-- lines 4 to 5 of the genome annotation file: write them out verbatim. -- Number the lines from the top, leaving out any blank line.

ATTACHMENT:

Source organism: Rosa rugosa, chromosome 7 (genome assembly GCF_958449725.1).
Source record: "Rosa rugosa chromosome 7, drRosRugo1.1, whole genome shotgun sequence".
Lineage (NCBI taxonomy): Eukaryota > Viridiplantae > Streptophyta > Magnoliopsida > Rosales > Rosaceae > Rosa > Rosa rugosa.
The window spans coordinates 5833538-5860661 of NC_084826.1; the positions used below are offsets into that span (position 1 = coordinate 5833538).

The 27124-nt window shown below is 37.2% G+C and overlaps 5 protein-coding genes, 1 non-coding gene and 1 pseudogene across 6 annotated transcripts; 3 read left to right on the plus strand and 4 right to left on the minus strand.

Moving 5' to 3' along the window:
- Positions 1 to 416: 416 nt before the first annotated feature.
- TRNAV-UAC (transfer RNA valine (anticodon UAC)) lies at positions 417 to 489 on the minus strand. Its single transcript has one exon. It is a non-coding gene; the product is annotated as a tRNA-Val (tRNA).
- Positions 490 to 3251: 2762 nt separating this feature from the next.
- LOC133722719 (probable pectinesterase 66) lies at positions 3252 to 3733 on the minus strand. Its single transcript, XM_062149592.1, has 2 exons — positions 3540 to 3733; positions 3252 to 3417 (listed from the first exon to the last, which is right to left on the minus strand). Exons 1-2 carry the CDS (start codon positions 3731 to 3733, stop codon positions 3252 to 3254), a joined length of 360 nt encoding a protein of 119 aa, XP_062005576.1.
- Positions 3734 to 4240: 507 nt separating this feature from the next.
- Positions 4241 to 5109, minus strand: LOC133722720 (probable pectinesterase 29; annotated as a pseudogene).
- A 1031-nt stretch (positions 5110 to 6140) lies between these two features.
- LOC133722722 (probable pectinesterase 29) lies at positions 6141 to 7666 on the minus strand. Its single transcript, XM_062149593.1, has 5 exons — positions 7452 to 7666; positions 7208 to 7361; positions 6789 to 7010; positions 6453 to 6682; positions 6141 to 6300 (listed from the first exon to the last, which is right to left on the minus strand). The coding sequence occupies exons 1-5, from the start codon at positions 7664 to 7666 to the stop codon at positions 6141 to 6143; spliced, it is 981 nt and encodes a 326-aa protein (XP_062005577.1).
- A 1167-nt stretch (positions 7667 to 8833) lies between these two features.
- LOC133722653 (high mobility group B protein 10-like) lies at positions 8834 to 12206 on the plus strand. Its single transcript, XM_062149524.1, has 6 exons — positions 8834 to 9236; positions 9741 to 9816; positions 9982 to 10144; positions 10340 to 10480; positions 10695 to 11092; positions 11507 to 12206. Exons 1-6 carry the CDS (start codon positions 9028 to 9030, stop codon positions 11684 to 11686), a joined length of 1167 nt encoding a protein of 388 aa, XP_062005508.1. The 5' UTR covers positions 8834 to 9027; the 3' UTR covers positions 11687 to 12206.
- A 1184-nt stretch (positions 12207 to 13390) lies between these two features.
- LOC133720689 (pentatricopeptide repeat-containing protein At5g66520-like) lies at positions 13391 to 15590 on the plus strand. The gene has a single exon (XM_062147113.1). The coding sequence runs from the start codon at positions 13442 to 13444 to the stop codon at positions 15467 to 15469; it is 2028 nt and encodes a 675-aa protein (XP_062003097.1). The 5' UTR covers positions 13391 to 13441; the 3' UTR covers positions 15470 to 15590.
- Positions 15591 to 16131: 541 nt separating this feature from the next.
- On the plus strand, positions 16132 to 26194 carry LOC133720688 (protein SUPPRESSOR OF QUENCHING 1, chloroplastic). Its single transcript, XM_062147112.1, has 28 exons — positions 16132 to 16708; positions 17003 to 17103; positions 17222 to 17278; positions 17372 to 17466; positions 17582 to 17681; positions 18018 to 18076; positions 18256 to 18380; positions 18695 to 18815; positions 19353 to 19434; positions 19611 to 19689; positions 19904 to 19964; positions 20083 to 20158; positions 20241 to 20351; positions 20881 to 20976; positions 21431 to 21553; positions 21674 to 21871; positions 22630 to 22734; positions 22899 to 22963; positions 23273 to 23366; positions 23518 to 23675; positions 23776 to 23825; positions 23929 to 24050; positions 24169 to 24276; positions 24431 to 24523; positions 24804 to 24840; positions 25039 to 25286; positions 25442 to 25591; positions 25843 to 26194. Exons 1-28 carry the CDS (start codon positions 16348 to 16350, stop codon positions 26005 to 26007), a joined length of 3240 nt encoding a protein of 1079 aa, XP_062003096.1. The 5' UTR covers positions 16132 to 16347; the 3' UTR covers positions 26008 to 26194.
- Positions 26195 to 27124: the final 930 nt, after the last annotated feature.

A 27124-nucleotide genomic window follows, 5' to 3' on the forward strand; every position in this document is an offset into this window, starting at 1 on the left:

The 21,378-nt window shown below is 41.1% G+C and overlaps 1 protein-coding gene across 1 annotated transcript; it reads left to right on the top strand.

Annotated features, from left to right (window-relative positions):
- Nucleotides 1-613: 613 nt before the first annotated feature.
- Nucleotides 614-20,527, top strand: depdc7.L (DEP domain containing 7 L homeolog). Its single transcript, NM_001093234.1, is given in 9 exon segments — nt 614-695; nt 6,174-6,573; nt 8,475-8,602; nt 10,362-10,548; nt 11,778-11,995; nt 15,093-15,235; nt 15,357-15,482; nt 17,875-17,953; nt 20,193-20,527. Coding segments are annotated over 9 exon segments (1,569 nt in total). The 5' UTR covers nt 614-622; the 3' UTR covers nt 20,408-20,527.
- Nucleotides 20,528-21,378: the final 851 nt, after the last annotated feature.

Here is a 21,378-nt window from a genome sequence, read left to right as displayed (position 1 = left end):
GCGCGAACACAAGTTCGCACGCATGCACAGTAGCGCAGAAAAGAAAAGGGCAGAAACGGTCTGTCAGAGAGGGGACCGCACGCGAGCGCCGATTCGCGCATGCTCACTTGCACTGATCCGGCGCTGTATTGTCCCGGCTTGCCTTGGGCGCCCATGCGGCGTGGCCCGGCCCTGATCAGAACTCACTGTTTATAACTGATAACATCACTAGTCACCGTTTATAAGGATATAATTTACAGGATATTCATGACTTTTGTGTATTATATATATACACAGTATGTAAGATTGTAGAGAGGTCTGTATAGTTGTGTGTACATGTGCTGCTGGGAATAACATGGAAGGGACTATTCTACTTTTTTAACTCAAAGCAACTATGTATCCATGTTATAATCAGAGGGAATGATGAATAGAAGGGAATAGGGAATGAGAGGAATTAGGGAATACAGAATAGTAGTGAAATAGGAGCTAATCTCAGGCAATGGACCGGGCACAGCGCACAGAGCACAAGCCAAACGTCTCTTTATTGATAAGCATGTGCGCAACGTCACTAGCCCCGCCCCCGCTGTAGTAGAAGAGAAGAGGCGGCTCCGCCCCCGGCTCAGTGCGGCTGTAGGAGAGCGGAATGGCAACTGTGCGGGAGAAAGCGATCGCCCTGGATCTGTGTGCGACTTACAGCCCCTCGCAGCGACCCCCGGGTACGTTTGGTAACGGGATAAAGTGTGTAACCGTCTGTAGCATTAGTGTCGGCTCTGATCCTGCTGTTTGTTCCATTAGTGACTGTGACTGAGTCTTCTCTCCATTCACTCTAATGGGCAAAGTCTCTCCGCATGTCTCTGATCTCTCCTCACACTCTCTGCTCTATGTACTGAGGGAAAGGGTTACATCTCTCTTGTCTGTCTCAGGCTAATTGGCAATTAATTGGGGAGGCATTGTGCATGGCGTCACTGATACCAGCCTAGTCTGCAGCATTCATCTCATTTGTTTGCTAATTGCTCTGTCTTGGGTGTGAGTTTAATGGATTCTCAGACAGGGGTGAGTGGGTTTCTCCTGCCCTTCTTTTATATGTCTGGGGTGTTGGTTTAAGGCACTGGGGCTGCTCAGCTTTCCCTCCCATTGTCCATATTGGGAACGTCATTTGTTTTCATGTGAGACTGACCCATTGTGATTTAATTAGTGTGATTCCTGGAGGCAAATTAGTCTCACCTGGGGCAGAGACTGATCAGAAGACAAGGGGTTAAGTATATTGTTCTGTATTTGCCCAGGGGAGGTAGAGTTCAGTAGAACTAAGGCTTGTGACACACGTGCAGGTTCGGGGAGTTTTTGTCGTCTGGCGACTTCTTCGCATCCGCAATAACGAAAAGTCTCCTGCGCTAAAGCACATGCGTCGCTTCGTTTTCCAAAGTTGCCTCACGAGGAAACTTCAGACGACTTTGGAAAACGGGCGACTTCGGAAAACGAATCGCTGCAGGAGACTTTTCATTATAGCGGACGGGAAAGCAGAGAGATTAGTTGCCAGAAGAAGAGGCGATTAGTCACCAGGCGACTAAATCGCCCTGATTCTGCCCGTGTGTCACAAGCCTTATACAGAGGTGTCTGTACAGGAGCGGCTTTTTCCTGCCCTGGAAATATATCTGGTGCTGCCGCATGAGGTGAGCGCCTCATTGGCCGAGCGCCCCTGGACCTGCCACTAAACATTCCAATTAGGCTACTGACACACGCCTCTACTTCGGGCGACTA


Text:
The window spans coordinates 5833538-5860661 of NC_084826.1; the positions used below are offsets into that span (position 1 = coordinate 5833538).

The 27124-nt window shown below is 37.2% G+C and overlaps 5 protein-coding genes, 1 non-coding gene and 1 pseudogene across 6 annotated transcripts; 3 read left to right on the plus strand and 4 right to left on the minus strand.